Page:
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British Airways: If You Have a 'Dead' Device, You Can't Fly

British Airways announced a new policy for U.S.-bound flights after security checks prompted by fears al-Qaeda-linked groups are planning an attack.

LONDON - Passengers flying to the United States with British Airways will not be allowed to board the plane if their phone or laptop has run out of battery, the airline has warned. The announcement by the carrier late Monday was prompted by new U.S. requirements - enforced by the U.K. and France - that passengers must be able to turn on their devices to prove they're not hollowed out and packed with explosives. British Airways said the extra checks were at departure gates, immediately prior to boarding, and passengers carrying "dead" devices would be forced to re-book on a later flight.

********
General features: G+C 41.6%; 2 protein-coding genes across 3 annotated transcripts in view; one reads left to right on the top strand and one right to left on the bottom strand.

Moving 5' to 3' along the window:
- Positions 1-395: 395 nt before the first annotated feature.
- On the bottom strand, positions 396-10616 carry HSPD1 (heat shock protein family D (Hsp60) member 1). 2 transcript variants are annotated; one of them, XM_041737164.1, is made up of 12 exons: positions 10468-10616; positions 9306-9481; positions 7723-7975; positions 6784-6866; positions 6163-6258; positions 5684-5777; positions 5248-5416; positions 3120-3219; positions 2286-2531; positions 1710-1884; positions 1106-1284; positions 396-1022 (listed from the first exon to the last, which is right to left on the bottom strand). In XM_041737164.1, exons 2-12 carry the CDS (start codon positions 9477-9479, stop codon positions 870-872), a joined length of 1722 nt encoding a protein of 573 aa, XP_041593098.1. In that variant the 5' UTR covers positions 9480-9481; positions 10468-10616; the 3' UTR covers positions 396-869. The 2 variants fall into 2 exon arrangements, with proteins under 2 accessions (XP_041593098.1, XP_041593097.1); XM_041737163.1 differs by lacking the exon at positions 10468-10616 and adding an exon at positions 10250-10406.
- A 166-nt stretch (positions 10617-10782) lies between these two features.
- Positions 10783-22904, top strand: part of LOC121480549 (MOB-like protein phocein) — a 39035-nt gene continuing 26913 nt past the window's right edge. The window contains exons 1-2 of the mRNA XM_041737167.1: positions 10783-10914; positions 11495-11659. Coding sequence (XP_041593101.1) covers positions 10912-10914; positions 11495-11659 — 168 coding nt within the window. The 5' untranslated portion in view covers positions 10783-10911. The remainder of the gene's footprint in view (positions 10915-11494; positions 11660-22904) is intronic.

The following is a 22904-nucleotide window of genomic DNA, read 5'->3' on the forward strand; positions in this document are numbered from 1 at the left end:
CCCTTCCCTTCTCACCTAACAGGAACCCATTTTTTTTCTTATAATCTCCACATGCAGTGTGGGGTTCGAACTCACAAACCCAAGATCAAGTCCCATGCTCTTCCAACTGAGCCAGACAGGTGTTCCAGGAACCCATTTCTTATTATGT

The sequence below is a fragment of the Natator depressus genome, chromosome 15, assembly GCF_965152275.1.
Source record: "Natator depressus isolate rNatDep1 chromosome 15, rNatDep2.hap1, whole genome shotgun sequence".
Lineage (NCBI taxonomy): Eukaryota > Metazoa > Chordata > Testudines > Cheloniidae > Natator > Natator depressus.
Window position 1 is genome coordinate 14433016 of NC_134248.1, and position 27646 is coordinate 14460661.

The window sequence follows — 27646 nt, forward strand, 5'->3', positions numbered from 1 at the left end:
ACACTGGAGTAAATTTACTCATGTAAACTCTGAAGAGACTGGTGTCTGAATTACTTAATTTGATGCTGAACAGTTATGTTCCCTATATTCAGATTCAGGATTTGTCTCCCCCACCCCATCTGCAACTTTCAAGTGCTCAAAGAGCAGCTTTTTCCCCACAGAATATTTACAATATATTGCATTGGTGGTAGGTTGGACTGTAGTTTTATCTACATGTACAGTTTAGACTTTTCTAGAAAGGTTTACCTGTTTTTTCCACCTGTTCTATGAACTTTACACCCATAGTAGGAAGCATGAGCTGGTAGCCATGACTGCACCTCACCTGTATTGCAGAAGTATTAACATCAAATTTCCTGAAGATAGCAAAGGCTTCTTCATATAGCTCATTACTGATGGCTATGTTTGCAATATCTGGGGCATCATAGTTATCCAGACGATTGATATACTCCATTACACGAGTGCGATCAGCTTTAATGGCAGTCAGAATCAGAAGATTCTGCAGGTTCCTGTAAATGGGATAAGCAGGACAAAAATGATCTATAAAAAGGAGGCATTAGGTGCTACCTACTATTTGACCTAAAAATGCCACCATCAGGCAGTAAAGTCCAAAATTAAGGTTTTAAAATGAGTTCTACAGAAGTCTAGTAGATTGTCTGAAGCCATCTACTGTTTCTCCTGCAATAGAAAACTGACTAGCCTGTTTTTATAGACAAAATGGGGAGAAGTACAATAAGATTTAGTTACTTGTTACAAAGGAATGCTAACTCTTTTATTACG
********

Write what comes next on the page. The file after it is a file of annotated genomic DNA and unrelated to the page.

The policy could be a particular headache for U.S.-bound connecting passengers who may have not have access to a power source for many hours. A British Airways spokesman was unable to clarify if passengers would be allowed to board the plane if they chose to leave their device behind. U.S. officials last week asked airports handling U.S.-bound flights to tighten security amid fears al-Qaeda-linked terror groups might conceal a bomb within a fake smartphone or laptop. Virgin Atlantic warned customers they would not be able to travel with unpowered devices but did not say passengers would be required to re-book on other flights. American Airlines, which operates transatlantic flights in a joint venture with British Airways, declined to comment.


- Alexander Smith